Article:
He also revealed how he maintained one very down-to-earth British tradition on the International Space Station (ISS) - by starting each working day with a cup of tea and bacon sandwich.
On Saturday the 44-year-old father-of-two returned to Earth from a six-month European Space Agency (Esa) mission on the ISS with American Nasa astronaut Colonel Tim Kopra and Russian cosmonaut Yuri Malenchenko.
Speaking at his first press conference since landing, Major Peake said he was "feeling fantastic".
He was given a standing ovation by cheering members of the audience at the European Astronaut Centre in Cologne, Germany, where Esa human spaceflight operations are based.
The former helicopter test pilot gave a vivid description of the hair-raising journey through the Earth's atmosphere in a tiny Soyuz capsule measuring just over 6ft (1.8m) across.
He also spoke of his hope that the UK continues to fund manned space missions, and his relief at using a gravity-assisted toilet at last.
The "descent module" carrying Major Peake - the only part of the three-section Soyuz TMA-19M spacecraft to complete the journey - parachuted on to a remote spot on the vast Kazakhstan steppe at 10.15am UK time on Saturday.
All three crew members are now undergoing an intense programme of rehabilitation and tests to help them re-adjust to Earth gravity and show scientists how their bodies have coped with 186 days in space.
The return to Earth began in dramatic fashion with the still-orbiting spacecraft literally blowing itself apart, said Major Peake.
Explosive bolts split the vehicle into three pieces with a sound like a "very heavy machine gun". Sitting in the middle section, the crew found themselves "tumbling" high above the Earth.
As it shot through the atmosphere, the craft's heat shield slowed its speed from 17,398mph (28,000kph) to 514mph (827kph) and raised the outside temperature to a scorching 1,600C (2,912F).
Major Peake said: "It's great being sat next to the window because you're able to look out ... I started seeing sparks and flames coming off because all the multi-layer insulation around the spacecraft is burning away."
Describing the plunge Earthwards, the astronaut added: "You're down at almost 100km and I looked out the window having spent six months watching planet Earth from 400km in a very controlled attitude.
"To look out the window and see Earth approaching at 100km in what looked like a fairly uncontrolled attitude was really quite surprising. You really get a very strong sensation that you are just falling back to the planet."
He told how the inside of the capsule got "extremely hot" as the G force pushing the crew members into the back of their seats built up to four-and-a-half times Earth gravity.
When the first parachutes deployed, the capsule was "completely flung around", he said.
Then came a heart-stopping moment when he thought the giant main parachute might not have released, because there was no jolt as expected.
"For a second I was concerned", said the astronaut. A quick glance at the Russian commander, Yuri Malenchenko, looking "relaxed and cool" put him at ease.
Major Peake admitted that re-adjusting to being back on Earth was harder than adapting to life in space.
But he added: "Even after three days, I'm feeling fantastic."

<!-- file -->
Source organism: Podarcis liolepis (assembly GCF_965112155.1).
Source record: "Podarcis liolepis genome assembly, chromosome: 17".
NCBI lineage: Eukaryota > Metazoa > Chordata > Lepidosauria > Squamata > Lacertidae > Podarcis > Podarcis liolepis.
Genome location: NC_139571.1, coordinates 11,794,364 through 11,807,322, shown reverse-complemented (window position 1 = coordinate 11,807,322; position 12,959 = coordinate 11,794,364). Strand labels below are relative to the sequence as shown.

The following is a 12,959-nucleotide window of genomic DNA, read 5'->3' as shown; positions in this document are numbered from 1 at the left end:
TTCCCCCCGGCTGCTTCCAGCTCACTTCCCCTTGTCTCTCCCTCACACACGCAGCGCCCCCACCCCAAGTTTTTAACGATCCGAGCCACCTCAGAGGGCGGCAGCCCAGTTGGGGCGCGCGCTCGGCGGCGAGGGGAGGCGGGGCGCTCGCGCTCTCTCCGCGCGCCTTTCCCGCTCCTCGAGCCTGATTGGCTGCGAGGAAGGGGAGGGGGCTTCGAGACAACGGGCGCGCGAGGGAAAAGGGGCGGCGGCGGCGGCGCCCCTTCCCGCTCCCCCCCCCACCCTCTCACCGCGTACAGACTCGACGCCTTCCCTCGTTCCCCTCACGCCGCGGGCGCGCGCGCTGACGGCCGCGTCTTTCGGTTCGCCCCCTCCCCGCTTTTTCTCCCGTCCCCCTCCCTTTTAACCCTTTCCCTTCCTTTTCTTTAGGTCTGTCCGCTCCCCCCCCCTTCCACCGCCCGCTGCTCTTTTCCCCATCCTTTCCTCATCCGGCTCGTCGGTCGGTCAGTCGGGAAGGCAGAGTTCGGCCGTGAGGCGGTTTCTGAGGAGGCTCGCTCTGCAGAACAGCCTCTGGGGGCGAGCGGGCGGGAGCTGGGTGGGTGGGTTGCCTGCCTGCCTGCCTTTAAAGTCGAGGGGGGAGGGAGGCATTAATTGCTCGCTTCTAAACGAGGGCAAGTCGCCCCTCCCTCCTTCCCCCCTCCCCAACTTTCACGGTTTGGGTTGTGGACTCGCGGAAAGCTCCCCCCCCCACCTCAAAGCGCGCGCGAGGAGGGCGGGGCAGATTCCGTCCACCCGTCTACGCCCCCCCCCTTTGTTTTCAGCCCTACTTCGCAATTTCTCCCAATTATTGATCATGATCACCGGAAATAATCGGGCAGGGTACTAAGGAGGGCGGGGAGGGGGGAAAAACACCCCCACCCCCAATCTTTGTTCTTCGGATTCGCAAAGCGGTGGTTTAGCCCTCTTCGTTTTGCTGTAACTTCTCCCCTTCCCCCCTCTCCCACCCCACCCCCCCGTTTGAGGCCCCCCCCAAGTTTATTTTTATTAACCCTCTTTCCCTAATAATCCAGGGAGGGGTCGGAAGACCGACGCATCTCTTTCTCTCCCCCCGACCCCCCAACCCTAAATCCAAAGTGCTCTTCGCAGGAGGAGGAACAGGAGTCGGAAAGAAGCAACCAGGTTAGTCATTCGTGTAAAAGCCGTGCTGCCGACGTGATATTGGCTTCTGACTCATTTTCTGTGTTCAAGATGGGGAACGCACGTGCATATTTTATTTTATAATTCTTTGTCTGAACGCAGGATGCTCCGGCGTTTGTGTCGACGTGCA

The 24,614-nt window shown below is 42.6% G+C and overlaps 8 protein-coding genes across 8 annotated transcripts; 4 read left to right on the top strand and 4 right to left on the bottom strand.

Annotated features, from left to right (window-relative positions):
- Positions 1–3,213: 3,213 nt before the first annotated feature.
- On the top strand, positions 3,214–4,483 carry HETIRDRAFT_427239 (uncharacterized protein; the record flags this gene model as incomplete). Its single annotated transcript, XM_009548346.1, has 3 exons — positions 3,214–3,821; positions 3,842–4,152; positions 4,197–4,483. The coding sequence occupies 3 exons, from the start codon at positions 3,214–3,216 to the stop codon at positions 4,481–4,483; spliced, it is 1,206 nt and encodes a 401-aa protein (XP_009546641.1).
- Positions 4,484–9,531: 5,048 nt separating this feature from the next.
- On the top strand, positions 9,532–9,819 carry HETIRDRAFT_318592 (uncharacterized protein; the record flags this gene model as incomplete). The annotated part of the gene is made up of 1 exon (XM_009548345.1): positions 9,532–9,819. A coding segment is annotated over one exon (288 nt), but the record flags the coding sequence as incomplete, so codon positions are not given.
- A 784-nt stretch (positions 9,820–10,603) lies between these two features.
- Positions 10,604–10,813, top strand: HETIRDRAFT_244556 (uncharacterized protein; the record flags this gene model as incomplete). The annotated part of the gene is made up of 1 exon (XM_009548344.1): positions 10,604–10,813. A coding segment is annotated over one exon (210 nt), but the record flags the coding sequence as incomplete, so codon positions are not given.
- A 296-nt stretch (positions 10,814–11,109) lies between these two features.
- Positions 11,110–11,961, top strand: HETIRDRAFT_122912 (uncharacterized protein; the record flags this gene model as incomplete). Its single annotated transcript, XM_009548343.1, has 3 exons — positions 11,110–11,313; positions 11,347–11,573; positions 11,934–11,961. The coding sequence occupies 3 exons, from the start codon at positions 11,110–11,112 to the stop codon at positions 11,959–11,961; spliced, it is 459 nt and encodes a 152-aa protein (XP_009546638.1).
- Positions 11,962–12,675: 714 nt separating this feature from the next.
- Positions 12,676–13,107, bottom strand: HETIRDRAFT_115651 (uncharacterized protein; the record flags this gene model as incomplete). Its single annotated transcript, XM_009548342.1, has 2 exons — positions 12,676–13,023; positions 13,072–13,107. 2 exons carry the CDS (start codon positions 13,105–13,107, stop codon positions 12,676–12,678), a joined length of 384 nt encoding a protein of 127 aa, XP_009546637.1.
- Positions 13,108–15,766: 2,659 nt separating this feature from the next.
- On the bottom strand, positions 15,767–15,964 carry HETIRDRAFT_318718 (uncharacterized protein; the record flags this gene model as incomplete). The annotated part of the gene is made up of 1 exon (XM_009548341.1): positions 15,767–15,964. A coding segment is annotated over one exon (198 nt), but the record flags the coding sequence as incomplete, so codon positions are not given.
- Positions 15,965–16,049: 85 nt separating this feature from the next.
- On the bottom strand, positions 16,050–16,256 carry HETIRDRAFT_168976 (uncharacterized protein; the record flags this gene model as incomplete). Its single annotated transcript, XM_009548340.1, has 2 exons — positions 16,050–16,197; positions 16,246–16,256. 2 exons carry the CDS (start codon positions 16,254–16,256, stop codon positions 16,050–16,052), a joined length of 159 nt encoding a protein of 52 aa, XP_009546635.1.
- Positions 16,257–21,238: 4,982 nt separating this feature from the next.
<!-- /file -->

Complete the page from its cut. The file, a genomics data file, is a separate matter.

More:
Asked if he would like to return to space, he said: "I would do it again in a heartbeat". He said he would be grateful for any mission, but top of his wish list was the moon.
"I think a dream would have to be a lunar exploration mission," the astronaut told the press conference.
Major Peake laughed when he was asked what it was like to use an Earth toilet again.
"Gravity is horrible when you come back to Earth, except in a few cases, and (when) using the loo, gravity is your friend," he said.
He also told how a traditional British breakfast helped to keep him grounded in space.
"The first thing you do on the space station is you make it normal," he said. "So you get up in the morning, you make a cup of tea and you have a bacon sandwich and you go to work .. "
The chances of other British astronauts following in his footsteps are likely to depend on what happens at the next Esa ministerial council meeting in Lucerne, Switzerland, in December.
It is still not clear whether the British government will commit to providing further funding for the space agency's manned missions.
Major Peake said it was "extremely important" that the UK continued to play a role. "If we're not involved now then we are simply going to miss the boat," he stressed.
He was the first British astronaut to be sent on an ISS mission by Esa and only the second Briton ever to go into space.
The first was chemist Helen Sharman, who spent a week on the Russian Mir space station in 1991. Her trip was paid for by the Soviet government and a consortium of private sponsors.
Describing the spacewalk he made with Colonel Kopra in January, Major Peake compared it to rock climbing as he sought out handholds and tethering points on the Soyuz.
"Of course there's nervousness involved," he said. "You're apprehensive. It's an environment you've never been in before. So it's wonderful to be outside and executing the plan that you've trained so long for."
Esa's new director of human spaceflight and robotic exploration, David Parker, also addressed the briefing.
Mr Parker, who began the job in April, was previously chief executive of the UK Space Agency.
He gave an outline of Esa's space plans, but offered no clue about British involvement in manned missions.